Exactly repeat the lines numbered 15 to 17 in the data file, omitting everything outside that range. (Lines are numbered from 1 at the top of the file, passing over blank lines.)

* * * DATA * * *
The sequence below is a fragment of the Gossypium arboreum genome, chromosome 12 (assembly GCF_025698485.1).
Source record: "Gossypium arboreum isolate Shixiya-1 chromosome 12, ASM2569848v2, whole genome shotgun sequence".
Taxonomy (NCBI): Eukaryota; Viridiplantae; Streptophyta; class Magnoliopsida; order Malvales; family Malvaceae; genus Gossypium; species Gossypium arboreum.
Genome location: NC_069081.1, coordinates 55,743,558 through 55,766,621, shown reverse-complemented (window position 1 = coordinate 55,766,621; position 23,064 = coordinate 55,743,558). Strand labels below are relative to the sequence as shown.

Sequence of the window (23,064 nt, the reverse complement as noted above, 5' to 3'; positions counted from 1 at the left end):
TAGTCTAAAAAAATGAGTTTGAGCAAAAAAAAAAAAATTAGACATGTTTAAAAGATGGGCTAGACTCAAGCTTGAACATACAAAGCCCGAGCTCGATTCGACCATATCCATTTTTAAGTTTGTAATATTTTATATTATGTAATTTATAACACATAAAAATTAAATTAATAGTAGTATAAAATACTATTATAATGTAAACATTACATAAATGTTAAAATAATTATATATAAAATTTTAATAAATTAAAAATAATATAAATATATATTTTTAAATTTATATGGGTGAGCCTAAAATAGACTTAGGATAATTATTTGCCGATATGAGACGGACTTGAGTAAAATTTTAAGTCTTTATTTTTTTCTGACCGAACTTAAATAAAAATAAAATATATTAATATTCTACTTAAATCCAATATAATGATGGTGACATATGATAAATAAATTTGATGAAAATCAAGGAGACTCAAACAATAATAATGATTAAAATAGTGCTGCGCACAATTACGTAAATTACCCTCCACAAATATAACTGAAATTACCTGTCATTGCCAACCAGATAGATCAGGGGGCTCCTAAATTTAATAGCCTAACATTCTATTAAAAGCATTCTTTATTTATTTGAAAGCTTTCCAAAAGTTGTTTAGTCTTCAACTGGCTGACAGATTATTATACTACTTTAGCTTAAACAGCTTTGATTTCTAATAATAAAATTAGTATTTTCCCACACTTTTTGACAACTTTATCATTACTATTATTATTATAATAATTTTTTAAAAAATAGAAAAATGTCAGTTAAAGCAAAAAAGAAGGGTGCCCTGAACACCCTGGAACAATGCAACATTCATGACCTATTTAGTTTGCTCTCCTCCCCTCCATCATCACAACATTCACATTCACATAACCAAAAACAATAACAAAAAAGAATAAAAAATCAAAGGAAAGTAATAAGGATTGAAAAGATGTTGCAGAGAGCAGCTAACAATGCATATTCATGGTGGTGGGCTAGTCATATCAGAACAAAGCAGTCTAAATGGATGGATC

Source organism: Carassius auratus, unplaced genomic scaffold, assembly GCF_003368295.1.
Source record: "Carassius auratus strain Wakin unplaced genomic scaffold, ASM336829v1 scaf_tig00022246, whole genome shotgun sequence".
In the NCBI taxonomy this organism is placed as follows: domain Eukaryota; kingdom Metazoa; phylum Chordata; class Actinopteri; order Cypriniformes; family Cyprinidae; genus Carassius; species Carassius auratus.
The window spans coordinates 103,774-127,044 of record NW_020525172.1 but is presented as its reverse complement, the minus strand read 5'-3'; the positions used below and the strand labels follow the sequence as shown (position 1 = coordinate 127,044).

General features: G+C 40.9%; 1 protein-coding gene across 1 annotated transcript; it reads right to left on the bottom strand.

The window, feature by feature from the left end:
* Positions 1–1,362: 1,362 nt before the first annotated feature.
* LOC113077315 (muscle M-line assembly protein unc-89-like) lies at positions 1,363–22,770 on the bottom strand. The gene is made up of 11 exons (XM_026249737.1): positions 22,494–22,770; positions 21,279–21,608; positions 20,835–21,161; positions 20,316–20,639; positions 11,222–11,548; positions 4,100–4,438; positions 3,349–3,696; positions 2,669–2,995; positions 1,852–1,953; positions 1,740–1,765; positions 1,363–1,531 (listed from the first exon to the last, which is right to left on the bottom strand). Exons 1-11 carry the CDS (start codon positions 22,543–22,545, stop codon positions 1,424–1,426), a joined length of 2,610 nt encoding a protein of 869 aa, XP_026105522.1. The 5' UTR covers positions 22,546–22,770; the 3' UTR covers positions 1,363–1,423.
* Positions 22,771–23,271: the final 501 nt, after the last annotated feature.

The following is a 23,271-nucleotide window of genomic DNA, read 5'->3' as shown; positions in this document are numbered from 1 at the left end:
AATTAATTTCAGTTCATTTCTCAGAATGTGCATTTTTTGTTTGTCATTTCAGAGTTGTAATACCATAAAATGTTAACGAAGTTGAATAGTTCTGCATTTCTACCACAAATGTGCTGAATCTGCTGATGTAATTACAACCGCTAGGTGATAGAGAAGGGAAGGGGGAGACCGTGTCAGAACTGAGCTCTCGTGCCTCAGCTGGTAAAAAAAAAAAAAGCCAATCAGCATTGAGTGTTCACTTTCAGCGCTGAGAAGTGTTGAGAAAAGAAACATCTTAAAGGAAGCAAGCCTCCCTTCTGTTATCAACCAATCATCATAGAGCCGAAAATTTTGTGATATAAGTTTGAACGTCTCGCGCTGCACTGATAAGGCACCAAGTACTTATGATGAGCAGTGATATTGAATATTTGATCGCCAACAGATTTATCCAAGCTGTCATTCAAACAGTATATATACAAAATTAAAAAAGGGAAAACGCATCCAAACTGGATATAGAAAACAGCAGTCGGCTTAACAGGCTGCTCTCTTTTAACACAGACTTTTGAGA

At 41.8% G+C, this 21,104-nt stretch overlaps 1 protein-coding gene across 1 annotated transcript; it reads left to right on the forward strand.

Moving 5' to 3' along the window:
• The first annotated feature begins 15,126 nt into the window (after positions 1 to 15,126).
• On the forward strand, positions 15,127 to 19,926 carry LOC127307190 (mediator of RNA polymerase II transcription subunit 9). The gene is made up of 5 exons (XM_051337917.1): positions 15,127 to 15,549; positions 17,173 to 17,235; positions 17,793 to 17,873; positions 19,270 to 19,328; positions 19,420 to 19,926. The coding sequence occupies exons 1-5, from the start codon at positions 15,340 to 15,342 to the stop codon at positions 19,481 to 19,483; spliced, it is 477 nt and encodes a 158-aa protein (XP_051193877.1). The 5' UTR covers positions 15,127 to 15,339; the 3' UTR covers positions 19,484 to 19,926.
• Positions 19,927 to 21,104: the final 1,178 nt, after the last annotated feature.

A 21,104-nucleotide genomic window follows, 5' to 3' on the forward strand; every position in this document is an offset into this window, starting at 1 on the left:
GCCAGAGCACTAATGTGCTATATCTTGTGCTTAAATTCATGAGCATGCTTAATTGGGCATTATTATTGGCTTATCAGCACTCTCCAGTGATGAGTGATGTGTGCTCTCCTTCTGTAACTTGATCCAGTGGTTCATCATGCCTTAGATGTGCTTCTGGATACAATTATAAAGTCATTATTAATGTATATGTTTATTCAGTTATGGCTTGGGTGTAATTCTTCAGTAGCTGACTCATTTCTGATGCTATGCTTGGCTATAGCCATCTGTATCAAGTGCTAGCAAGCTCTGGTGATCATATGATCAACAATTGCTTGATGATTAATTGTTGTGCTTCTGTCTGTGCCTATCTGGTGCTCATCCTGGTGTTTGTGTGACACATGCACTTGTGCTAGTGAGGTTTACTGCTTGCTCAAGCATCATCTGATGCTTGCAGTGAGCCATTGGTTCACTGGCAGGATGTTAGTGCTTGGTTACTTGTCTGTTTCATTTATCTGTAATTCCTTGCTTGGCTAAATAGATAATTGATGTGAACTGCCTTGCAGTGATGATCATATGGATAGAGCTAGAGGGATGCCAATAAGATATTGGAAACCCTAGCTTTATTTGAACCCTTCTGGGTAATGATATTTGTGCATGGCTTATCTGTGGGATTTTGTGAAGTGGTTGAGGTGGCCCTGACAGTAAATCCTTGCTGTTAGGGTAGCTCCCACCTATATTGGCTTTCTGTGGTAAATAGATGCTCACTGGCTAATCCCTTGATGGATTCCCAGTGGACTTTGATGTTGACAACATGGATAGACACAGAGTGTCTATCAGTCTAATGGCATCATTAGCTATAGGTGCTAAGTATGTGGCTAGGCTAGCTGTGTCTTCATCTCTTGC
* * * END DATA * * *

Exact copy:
* Positions 22,771–23,271: the final 501 nt, after the last annotated feature.

The following is a 23,271-nucleotide window of genomic DNA, read 5'->3' as shown; positions in this document are numbered from 1 at the left end:
AATTAATTTCAGTTCATTTCTCAGAATGTGCATTTTTTGTTTGTCATTTCAGAGTTGTAATACCATAAAATGTTAACGAAGTTGAATAGTTCTGCATTTCTACCACAAATGTGCTGAATCTGCTGATGTAATTACAACCGCTAGGTGATAGAGAAGGGAAGGGGGAGACCGTGTCAGAACTGAGCTCTCGTGCCTCAGCTGGTAAAAAAAAAAAAAGCCAATCAGCATTGAGTGTTCACTTTCAGCGCTGAGAAGTGTTGAGAAAAGAAACATCTTAAAGGAAGCAAGCCTCCCTTCTGTTATCAACCAATCATCATAGAGCCGAAAATTTTGTGATATAAGTTTGAACGTCTCGCGCTGCACTGATAAGGCACCAAGTACTTATGATGAGCAGTGATATTGAATATTTGATCGCCAACAGATTTATCCAAGCTGTCATTCAAACAGTATATATACAAAATTAAAAAAGGGAAAACGCATCCAAACTGGATATAGAAAACAGCAGTCGGCTTAACAGGCTGCTCTCTTTTAACACAGACTTTTGAGA